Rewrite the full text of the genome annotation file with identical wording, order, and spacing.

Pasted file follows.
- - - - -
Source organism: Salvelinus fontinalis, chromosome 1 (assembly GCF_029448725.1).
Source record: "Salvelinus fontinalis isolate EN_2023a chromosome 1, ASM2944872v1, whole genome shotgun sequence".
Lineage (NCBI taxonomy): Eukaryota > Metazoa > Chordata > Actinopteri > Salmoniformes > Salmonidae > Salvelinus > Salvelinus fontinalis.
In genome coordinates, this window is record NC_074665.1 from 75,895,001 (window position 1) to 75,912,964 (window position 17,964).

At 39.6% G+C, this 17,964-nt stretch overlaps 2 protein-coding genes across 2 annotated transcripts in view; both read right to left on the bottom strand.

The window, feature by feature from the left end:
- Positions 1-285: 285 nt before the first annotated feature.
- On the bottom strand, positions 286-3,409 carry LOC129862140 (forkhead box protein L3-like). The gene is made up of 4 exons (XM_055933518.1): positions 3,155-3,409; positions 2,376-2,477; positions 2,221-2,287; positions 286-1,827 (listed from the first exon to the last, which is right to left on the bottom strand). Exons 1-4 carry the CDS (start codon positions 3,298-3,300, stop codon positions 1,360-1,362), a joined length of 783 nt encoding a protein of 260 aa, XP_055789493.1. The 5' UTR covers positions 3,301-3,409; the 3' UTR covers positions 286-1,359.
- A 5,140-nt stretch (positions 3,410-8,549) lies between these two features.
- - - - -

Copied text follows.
Source organism: Salvelinus fontinalis, chromosome 1 (assembly GCF_029448725.1).
Source record: "Salvelinus fontinalis isolate EN_2023a chromosome 1, ASM2944872v1, whole genome shotgun sequence".
Lineage (NCBI taxonomy): Eukaryota > Metazoa > Chordata > Actinopteri > Salmoniformes > Salmonidae > Salvelinus > Salvelinus fontinalis.
In genome coordinates, this window is record NC_074665.1 from 75,895,001 (window position 1) to 75,912,964 (window position 17,964).

At 39.6% G+C, this 17,964-nt stretch overlaps 2 protein-coding genes across 2 annotated transcripts in view; both read right to left on the bottom strand.

The window, feature by feature from the left end:
- Positions 1-285: 285 nt before the first annotated feature.
- On the bottom strand, positions 286-3,409 carry LOC129862140 (forkhead box protein L3-like). The gene is made up of 4 exons (XM_055933518.1): positions 3,155-3,409; positions 2,376-2,477; positions 2,221-2,287; positions 286-1,827 (listed from the first exon to the last, which is right to left on the bottom strand). Exons 1-4 carry the CDS (start codon positions 3,298-3,300, stop codon positions 1,360-1,362), a joined length of 783 nt encoding a protein of 260 aa, XP_055789493.1. The 5' UTR covers positions 3,301-3,409; the 3' UTR covers positions 286-1,359.
- A 5,140-nt stretch (positions 3,410-8,549) lies between these two features.